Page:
Jean Castex, Mr. Macron’s prime minister, said last November that French “self-flagellation” around the theme of colonization was regrettable. He called for the country to assume its history and find in it a source of pride.

The 60th anniversary of the end of the war will be marked in March next year, one month before the first round of the presidential election. Mr. Macron is determined to advance his quest for Franco-Algerian reconciliation before then, in part to head off the anti-immigrant challenge of Marine Le Pen.

A perennial candidate, Ms. Le Pen has been working hard to appeal to the moderate center-right by dropping some of her more extreme positions, like exiting the European Union and the euro. Her National Rally party, formerly the National Front, exploited resentments over the loss of Algeria to build its support after its founding almost a half-century ago.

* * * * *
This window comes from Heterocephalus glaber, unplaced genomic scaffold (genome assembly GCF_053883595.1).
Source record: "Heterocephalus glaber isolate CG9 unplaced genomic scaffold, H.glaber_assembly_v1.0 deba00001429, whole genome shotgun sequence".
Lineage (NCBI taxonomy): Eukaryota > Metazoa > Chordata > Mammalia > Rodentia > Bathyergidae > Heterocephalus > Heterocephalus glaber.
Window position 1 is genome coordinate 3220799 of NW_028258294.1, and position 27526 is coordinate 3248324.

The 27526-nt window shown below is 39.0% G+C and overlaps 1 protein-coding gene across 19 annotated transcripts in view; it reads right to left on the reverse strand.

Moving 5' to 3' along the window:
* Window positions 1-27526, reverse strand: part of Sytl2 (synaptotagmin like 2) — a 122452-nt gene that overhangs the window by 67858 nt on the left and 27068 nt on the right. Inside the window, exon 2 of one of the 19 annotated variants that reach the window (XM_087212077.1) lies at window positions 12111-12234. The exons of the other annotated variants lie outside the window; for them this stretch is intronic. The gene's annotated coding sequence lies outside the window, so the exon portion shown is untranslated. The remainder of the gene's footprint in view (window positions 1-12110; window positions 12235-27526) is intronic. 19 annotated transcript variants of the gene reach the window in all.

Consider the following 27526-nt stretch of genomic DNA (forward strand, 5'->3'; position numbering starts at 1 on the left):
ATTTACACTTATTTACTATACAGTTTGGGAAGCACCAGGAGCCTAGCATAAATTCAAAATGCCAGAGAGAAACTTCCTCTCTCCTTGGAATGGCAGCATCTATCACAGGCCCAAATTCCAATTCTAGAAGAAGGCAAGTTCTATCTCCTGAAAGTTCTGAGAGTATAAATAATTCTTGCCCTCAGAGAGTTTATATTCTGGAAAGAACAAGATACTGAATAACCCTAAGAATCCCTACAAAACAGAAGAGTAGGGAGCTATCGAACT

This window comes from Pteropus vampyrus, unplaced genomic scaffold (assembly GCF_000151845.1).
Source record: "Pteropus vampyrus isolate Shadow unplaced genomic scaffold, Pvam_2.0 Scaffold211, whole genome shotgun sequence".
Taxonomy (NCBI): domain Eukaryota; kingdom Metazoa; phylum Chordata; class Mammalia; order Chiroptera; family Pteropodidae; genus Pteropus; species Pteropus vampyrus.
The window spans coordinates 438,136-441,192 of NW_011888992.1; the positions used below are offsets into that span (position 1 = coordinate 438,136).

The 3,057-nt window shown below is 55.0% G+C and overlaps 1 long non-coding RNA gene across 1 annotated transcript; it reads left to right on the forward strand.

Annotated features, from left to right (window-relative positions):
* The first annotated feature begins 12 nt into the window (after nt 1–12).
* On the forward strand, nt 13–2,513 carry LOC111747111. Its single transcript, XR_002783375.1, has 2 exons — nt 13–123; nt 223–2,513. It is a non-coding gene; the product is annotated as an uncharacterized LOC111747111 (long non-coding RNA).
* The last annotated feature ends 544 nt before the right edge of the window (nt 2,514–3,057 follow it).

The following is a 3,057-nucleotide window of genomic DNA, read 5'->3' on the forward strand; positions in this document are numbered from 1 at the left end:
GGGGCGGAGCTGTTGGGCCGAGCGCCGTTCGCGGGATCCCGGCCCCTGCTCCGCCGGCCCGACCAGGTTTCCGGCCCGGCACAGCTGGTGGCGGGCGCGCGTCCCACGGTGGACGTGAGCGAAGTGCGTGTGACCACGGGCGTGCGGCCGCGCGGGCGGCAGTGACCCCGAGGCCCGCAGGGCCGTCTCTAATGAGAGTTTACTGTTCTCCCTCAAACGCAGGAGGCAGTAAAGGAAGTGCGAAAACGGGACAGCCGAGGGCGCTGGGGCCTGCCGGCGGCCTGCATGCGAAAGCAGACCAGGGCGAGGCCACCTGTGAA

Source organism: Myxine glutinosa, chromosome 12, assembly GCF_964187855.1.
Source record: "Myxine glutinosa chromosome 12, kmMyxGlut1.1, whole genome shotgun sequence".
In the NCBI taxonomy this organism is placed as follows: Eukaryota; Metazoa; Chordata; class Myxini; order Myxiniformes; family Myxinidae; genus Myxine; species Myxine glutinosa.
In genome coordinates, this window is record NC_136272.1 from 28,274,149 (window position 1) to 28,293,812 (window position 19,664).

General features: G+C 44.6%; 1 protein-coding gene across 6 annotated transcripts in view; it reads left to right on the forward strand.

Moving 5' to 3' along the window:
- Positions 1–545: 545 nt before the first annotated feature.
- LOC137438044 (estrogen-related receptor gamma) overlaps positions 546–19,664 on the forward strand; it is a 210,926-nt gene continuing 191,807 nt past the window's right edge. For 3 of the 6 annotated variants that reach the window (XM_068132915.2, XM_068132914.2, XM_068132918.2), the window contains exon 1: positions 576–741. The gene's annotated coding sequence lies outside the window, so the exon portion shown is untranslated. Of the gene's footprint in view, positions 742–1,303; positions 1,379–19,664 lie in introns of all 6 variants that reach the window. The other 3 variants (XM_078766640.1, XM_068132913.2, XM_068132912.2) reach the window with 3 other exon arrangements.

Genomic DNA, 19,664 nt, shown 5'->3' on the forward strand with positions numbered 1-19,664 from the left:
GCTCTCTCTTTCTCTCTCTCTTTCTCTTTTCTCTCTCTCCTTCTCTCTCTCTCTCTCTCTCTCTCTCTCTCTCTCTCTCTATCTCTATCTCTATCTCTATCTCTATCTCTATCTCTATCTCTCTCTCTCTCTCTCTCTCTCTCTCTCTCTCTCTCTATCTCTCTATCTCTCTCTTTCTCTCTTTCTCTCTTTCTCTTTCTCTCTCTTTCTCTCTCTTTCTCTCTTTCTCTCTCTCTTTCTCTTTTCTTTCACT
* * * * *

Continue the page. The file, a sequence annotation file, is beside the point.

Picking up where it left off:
“No crime, no atrocity committed by anyone during the Algerian War, can be excused or hidden,” Mr. Macron said in his statement. “They must be viewed with courage and lucidity, in the absolute respect of all those whose life and destiny they destroyed.”

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